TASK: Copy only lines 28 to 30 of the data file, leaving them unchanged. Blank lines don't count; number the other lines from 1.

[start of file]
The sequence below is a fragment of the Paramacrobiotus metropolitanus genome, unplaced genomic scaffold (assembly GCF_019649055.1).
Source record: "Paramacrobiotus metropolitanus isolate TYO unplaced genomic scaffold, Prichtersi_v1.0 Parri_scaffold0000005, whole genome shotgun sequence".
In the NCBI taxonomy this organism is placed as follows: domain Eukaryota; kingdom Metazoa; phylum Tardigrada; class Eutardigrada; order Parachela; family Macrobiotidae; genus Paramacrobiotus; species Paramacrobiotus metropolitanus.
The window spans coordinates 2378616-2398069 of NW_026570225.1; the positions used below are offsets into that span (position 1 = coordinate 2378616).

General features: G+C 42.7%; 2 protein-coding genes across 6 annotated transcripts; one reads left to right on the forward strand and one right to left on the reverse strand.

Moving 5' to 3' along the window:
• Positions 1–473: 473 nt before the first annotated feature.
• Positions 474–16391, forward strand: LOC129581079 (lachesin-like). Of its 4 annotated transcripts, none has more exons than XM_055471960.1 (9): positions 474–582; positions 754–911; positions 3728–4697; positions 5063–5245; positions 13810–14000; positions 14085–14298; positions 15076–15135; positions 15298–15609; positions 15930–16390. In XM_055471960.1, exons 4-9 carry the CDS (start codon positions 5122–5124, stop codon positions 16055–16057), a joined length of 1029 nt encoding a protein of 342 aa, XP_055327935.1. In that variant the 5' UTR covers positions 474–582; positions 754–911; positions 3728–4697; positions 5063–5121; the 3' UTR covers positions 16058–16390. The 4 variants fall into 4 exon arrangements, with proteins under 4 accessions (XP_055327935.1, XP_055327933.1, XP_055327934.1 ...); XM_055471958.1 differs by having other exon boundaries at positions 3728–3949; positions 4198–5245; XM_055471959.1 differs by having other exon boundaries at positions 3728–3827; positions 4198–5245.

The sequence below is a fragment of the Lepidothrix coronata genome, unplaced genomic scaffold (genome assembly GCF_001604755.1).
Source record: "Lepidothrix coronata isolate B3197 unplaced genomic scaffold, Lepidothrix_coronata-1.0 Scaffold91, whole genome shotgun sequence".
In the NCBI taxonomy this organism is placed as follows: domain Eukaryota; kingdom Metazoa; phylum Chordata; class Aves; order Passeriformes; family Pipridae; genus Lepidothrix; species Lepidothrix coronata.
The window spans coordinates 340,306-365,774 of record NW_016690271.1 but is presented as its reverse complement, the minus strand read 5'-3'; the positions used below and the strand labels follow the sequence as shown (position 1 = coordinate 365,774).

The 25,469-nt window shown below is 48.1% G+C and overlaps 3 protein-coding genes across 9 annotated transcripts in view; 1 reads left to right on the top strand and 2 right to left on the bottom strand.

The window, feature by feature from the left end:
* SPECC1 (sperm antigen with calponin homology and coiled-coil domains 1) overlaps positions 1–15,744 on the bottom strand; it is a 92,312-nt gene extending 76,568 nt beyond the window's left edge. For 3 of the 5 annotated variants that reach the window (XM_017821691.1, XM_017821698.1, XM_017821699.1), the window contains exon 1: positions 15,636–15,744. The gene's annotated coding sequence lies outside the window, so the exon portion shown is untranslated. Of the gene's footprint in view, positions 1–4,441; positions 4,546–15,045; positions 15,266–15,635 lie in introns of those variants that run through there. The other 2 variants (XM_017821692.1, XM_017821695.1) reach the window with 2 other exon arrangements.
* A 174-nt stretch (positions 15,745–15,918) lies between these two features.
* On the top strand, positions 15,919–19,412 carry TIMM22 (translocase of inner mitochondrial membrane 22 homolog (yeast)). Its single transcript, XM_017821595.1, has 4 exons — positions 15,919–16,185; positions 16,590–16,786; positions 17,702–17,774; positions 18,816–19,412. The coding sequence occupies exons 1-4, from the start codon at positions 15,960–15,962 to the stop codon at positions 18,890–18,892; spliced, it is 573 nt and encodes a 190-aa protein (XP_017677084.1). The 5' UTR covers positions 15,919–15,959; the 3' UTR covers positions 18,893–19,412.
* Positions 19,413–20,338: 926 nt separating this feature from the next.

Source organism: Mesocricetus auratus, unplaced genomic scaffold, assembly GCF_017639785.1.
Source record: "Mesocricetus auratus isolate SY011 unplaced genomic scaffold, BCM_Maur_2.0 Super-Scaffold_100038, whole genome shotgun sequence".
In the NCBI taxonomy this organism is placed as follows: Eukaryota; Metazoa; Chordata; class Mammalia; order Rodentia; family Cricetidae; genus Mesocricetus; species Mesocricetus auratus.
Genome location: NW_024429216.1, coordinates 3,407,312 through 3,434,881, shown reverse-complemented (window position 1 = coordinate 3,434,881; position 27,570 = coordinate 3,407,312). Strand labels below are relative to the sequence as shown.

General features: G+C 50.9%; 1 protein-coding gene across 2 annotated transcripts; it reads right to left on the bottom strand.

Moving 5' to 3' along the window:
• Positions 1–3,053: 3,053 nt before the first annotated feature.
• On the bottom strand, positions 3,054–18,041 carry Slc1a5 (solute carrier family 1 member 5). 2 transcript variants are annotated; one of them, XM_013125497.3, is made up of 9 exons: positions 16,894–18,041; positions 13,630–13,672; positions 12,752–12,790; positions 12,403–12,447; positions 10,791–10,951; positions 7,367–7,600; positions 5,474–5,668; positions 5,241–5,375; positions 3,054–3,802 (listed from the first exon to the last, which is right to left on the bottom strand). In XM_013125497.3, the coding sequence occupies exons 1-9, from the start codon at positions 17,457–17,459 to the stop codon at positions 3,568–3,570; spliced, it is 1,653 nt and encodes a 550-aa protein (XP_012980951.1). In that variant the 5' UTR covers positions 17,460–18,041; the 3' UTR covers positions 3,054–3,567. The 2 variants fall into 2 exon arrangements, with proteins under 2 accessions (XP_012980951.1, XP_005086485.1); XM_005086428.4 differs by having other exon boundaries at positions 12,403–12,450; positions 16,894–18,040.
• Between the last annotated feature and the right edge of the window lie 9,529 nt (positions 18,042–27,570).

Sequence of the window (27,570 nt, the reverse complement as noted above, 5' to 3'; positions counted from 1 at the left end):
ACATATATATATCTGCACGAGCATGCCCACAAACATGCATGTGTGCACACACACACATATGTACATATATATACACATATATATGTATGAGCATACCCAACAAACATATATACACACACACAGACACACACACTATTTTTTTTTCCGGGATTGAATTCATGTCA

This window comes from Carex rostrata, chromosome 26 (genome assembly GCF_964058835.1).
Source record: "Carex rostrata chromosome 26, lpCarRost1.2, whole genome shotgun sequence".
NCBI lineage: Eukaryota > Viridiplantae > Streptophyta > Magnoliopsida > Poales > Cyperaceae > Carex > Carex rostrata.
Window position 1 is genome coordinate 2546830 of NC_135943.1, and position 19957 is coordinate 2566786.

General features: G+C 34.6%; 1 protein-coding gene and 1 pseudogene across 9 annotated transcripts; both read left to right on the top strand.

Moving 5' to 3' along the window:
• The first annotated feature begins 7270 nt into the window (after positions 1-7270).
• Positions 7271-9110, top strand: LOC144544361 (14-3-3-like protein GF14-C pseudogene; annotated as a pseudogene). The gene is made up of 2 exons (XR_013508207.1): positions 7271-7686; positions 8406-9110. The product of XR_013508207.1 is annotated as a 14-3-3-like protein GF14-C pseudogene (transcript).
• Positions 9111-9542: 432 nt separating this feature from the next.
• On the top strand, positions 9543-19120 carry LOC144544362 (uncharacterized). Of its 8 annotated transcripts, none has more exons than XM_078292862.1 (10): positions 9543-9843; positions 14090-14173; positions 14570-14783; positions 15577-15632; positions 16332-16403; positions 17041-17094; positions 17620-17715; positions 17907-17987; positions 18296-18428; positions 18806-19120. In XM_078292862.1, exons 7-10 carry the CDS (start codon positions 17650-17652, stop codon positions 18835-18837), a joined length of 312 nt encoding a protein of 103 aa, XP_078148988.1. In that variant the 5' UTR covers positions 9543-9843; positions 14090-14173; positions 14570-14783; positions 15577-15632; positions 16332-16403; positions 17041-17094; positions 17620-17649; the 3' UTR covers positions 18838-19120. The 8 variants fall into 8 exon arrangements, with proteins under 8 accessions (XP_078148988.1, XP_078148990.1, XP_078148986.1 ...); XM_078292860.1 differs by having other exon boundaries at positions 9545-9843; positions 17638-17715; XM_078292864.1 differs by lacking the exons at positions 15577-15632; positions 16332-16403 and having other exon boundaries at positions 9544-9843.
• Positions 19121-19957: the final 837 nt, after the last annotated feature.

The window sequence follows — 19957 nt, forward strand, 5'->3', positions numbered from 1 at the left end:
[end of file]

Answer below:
Sequence of the window (27,570 nt, the reverse complement as noted above, 5' to 3'; positions counted from 1 at the left end):
ACATATATATATCTGCACGAGCATGCCCACAAACATGCATGTGTGCACACACACACATATGTACATATATATACACATATATATGTATGAGCATACCCAACAAACATATATACACACACACAGACACACACACTATTTTTTTTTCCGGGATTGAATTCATGTCA

This window comes from Carex rostrata, chromosome 26 (genome assembly GCF_964058835.1).